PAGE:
Police Doling Out Fines Under Hands-Free Law


BOSTON (State House News Service) — Since fines for using a cellphone while driving went into effect at the start of the month, 135 people have been assessed $100 for their first offenses and one person has already been hit with a $250 fine for a second violation.

From the time the new law banning handheld device use while behind the wheel took effect Feb. 23 until April 1, when fines kicked in, police issued more than 6,500 warnings or citations for violations, Acting Registrar of Motor Vehicles Jamey Tesler said Monday during a MassDOT board meeting.

Under the new law, drivers are only allowed to make a single tap or swipe to activate a device's hands-free mode, and they must place a phone on a dashboard- or windshield-mounted rack to use it for GPS navigation. Those under 18 cannot use a phone in any capacity while driving.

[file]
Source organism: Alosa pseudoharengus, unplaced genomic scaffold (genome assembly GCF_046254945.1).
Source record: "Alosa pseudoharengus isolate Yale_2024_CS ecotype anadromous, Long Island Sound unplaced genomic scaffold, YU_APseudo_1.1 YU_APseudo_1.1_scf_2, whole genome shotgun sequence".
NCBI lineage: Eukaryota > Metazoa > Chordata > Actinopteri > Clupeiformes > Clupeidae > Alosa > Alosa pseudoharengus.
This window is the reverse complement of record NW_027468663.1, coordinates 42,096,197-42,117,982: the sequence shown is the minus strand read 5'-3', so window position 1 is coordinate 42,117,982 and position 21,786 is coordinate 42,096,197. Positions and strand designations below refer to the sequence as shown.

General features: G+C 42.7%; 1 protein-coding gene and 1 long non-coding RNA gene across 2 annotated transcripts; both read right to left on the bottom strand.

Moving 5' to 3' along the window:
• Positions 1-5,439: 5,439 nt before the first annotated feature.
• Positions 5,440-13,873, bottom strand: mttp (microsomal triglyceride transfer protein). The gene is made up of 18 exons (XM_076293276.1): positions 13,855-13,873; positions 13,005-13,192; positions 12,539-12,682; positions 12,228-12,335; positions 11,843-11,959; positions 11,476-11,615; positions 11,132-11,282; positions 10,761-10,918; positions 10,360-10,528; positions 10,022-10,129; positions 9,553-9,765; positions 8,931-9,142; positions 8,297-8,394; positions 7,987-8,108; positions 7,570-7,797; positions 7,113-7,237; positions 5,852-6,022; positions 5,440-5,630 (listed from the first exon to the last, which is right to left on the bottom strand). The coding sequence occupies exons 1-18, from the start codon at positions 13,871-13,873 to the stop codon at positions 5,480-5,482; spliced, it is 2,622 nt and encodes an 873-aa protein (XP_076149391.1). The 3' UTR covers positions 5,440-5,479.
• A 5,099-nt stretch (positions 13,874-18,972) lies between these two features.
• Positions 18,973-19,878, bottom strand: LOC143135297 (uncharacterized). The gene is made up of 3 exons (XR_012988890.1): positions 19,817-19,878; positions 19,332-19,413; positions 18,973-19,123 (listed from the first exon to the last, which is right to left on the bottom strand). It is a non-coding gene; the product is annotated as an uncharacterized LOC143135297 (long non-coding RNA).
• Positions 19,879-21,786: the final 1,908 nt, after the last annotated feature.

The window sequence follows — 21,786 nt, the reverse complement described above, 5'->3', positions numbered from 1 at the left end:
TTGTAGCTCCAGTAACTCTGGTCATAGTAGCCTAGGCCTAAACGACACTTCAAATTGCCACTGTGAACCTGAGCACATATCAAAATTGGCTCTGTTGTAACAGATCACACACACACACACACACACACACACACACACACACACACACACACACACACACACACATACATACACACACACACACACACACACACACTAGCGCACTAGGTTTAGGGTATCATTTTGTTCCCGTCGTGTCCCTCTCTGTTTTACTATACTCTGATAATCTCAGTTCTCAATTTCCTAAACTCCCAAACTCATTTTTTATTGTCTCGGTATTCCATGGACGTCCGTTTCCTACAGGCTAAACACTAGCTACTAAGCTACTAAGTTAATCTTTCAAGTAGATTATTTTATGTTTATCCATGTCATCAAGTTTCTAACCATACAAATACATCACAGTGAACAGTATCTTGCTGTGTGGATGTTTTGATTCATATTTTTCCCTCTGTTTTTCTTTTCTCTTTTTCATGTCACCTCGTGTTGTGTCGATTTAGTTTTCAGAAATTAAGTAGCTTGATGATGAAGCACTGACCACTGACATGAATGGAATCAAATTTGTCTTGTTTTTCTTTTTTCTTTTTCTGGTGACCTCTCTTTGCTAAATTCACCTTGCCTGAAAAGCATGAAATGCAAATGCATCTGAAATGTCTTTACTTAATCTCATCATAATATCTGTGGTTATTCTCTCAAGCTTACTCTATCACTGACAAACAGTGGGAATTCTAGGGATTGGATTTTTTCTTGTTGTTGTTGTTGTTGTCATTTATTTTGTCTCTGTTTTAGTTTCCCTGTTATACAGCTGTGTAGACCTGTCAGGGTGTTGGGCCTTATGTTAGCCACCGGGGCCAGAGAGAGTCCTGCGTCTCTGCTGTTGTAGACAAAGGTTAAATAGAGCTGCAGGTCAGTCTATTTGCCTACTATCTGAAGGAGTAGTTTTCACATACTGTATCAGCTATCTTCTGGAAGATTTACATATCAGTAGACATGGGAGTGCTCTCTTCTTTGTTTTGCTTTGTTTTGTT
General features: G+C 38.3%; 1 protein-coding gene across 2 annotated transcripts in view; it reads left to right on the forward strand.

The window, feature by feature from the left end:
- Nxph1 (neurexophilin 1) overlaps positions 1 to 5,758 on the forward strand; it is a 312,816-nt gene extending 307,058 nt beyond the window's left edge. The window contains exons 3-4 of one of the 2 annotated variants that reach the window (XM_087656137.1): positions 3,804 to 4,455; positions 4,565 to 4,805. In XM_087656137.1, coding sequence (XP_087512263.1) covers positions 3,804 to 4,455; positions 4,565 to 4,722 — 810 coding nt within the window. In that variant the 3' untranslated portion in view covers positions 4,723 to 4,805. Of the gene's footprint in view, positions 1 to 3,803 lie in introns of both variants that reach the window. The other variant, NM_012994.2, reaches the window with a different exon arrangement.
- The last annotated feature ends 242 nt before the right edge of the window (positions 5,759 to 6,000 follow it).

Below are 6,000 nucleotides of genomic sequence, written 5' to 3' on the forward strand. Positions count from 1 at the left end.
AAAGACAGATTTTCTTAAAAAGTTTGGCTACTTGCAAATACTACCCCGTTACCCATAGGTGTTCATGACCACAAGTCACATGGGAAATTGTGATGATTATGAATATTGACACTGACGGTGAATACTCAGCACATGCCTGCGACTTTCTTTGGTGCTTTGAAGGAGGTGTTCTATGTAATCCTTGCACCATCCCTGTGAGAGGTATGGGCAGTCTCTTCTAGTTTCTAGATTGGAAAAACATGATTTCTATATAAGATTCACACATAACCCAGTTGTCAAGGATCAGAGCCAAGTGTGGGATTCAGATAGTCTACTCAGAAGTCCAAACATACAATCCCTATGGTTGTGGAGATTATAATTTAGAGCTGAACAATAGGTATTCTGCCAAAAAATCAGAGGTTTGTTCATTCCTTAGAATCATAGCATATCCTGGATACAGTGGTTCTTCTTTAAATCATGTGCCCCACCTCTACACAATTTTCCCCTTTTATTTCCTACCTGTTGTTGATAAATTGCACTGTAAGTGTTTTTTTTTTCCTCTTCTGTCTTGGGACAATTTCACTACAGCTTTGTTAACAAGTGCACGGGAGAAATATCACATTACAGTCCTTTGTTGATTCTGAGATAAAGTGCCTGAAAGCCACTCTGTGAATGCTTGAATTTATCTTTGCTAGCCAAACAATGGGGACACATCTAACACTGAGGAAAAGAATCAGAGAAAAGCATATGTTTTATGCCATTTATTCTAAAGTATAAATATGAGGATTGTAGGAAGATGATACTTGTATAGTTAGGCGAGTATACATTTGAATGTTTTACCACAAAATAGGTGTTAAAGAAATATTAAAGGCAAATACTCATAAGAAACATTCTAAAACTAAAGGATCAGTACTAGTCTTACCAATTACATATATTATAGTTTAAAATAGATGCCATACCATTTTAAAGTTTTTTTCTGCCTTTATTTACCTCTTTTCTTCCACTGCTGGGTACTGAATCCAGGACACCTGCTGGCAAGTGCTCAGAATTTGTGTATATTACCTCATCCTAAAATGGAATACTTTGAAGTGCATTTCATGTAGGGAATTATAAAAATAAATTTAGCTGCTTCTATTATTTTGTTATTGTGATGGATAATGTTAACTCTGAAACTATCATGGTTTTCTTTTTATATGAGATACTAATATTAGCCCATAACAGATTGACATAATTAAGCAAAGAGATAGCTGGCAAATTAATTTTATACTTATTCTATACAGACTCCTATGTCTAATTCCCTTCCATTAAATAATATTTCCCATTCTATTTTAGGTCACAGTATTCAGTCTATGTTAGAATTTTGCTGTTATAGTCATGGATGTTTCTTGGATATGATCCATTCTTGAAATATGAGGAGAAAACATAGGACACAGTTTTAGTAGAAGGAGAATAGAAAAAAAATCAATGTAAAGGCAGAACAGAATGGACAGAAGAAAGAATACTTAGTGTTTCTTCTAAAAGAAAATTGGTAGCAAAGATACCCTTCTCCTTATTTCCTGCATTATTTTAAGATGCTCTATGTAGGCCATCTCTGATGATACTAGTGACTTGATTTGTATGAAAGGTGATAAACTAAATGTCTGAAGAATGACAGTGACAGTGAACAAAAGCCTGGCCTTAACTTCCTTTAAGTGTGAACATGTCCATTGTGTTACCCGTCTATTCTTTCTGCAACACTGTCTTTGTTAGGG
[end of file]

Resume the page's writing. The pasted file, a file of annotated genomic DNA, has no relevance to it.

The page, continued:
Since the fines took effect on April 1, he said, 135 people have been fined $100 each for their first offense and one person has been fined an additional $250 and ordered to complete a training program as a result of violating the law a second time -- in less than two weeks. A third offense results in a $500 fine and the offense is deemed surchargeable, allowing automobile insurers to increase rates.

"It is a critical safety initiative and, as you can see here, although we are obviously dealing with many things during this pandemic, the police continue to enforce this new offense and we will provide updated data at future board meetings," Tesler said.

By Colin A. Young, State House News Service

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